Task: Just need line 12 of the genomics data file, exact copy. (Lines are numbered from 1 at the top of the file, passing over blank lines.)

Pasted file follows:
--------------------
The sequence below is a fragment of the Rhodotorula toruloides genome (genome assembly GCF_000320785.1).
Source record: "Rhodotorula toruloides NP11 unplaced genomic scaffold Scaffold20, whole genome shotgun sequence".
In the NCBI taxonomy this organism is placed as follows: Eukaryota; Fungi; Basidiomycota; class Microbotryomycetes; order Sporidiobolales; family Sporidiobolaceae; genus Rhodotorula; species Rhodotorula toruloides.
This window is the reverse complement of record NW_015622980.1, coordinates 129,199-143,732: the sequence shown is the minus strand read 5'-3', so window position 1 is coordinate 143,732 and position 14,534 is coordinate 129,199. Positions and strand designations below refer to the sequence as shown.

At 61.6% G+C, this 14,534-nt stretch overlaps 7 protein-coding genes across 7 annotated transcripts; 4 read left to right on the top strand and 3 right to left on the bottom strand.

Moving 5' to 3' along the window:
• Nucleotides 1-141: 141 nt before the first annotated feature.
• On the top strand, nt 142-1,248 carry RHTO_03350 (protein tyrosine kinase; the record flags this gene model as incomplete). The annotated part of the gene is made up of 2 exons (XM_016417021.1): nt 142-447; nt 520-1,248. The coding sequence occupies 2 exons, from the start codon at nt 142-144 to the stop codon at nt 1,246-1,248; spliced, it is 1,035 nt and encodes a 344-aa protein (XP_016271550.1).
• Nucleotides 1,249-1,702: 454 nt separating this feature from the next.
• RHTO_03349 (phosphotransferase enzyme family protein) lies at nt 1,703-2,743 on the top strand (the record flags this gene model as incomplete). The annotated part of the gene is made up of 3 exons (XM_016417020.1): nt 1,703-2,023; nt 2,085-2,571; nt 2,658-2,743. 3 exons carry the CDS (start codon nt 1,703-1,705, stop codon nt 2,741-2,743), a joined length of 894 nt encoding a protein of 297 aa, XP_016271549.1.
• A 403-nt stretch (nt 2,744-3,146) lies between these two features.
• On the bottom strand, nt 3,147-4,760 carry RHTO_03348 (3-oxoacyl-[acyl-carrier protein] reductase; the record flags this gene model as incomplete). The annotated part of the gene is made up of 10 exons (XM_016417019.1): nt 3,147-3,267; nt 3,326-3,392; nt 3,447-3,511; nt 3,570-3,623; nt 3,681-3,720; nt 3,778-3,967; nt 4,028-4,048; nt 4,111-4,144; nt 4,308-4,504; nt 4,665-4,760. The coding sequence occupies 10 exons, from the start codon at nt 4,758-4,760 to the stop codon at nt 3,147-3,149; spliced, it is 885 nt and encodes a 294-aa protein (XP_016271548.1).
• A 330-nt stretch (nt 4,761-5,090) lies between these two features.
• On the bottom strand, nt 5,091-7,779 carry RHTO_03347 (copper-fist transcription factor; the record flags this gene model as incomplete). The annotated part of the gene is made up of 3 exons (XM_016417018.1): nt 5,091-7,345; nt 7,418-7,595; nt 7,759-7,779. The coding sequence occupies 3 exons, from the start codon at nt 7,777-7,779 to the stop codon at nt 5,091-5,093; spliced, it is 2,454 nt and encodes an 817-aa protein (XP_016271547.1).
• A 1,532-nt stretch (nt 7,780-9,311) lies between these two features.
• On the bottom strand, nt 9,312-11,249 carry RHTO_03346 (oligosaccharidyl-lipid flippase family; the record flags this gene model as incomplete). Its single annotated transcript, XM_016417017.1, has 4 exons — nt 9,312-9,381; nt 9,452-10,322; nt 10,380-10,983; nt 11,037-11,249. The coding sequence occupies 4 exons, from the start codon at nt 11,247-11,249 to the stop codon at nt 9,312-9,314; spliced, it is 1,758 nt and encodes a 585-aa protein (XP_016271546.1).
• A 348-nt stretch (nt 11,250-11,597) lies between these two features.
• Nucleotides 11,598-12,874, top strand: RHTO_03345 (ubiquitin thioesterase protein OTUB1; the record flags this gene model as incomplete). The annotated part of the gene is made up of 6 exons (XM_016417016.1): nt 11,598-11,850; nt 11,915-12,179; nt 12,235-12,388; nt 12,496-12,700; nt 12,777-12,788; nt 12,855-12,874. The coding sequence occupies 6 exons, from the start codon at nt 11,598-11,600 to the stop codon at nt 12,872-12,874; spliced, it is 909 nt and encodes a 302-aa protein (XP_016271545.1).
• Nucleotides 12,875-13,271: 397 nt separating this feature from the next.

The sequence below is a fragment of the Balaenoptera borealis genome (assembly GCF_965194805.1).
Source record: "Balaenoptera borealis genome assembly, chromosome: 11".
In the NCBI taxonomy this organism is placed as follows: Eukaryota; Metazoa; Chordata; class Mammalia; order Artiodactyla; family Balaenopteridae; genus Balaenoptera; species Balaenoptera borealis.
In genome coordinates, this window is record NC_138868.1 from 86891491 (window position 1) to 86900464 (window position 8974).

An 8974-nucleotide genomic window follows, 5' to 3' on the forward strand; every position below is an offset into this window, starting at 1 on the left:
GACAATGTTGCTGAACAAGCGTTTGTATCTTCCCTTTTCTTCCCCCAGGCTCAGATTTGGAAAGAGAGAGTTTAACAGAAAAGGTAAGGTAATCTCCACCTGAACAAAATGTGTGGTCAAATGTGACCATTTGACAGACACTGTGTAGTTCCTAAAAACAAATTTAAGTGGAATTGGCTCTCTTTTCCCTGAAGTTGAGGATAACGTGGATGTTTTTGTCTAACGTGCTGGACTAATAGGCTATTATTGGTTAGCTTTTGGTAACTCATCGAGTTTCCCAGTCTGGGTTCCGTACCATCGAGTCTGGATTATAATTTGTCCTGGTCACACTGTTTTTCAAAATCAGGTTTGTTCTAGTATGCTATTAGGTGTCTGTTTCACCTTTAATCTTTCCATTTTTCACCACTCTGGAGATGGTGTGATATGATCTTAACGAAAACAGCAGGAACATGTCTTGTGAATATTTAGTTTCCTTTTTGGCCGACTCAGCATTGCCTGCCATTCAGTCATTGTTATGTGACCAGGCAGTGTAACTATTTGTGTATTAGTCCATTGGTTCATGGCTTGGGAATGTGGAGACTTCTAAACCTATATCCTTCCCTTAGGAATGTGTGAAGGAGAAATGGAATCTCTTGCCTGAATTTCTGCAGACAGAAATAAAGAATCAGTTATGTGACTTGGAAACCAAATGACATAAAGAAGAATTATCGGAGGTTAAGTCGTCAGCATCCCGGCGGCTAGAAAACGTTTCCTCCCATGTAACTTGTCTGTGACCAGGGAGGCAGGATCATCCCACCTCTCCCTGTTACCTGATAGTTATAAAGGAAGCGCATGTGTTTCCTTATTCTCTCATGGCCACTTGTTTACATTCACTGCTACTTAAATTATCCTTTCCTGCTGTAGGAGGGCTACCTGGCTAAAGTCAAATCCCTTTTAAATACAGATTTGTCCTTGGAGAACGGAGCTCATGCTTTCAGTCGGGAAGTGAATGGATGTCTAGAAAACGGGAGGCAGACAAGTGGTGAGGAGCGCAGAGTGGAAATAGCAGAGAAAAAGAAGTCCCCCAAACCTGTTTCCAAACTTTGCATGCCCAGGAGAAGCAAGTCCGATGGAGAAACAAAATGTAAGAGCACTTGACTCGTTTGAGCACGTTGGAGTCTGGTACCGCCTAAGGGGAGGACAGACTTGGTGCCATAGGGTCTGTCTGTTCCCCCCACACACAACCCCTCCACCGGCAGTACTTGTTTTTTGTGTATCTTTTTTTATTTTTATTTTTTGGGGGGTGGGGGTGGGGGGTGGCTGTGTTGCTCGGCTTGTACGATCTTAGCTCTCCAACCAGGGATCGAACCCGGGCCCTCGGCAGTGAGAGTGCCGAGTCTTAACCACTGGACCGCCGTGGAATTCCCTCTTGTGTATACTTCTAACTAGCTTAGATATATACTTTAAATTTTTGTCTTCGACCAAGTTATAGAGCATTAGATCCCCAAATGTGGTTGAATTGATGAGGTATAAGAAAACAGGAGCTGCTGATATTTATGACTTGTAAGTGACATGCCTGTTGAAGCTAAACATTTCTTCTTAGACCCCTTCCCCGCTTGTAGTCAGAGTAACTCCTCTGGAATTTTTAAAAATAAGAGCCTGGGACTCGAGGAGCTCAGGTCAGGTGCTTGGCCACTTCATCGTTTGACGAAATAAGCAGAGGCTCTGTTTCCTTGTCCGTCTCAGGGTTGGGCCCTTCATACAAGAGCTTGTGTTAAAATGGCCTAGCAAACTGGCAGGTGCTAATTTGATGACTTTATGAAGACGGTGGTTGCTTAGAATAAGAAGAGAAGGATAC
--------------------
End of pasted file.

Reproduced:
• On the bottom strand, nt 3,147-4,760 carry RHTO_03348 (3-oxoacyl-[acyl-carrier protein] reductase; the record flags this gene model as incomplete). The annotated part of the gene is made up of 10 exons (XM_016417019.1): nt 3,147-3,267; nt 3,326-3,392; nt 3,447-3,511; nt 3,570-3,623; nt 3,681-3,720; nt 3,778-3,967; nt 4,028-4,048; nt 4,111-4,144; nt 4,308-4,504; nt 4,665-4,760. The coding sequence occupies 10 exons, from the start codon at nt 4,758-4,760 to the stop codon at nt 3,147-3,149; spliced, it is 885 nt and encodes a 294-aa protein (XP_016271548.1).